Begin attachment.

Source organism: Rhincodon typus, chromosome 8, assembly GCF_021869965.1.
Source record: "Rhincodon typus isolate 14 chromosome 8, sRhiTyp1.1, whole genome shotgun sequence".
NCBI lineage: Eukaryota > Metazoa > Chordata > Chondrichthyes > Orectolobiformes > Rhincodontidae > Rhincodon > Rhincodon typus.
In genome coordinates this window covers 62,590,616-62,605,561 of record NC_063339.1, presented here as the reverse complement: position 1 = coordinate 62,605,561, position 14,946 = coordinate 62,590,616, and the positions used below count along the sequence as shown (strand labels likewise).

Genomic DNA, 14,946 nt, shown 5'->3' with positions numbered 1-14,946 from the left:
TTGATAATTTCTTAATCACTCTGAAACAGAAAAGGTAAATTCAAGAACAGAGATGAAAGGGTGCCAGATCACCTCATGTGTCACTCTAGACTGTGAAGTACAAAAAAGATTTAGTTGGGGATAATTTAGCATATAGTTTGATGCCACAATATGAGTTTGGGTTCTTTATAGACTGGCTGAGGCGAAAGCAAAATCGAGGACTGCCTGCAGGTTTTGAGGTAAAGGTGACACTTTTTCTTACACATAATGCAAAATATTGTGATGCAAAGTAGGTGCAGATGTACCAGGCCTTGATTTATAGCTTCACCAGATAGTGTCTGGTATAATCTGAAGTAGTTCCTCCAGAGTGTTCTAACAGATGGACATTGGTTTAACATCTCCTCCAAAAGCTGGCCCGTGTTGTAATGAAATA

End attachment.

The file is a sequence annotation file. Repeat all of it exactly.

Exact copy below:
Source organism: Rhincodon typus, chromosome 8, assembly GCF_021869965.1.
Source record: "Rhincodon typus isolate 14 chromosome 8, sRhiTyp1.1, whole genome shotgun sequence".
NCBI lineage: Eukaryota > Metazoa > Chordata > Chondrichthyes > Orectolobiformes > Rhincodontidae > Rhincodon > Rhincodon typus.
In genome coordinates this window covers 62,590,616-62,605,561 of record NC_063339.1, presented here as the reverse complement: position 1 = coordinate 62,605,561, position 14,946 = coordinate 62,590,616, and the positions used below count along the sequence as shown (strand labels likewise).

Genomic DNA, 14,946 nt, shown 5'->3' with positions numbered 1-14,946 from the left:
TTGATAATTTCTTAATCACTCTGAAACAGAAAAGGTAAATTCAAGAACAGAGATGAAAGGGTGCCAGATCACCTCATGTGTCACTCTAGACTGTGAAGTACAAAAAAGATTTAGTTGGGGATAATTTAGCATATAGTTTGATGCCACAATATGAGTTTGGGTTCTTTATAGACTGGCTGAGGCGAAAGCAAAATCGAGGACTGCCTGCAGGTTTTGAGGTAAAGGTGACACTTTTTCTTACACATAATGCAAAATATTGTGATGCAAAGTAGGTGCAGATGTACCAGGCCTTGATTTATAGCTTCACCAGATAGTGTCTGGTATAATCTGAAGTAGTTCCTCCAGAGTGTTCTAACAGATGGACATTGGTTTAACATCTCCTCCAAAAGCTGGCCCGTGTTGTAATGAAATA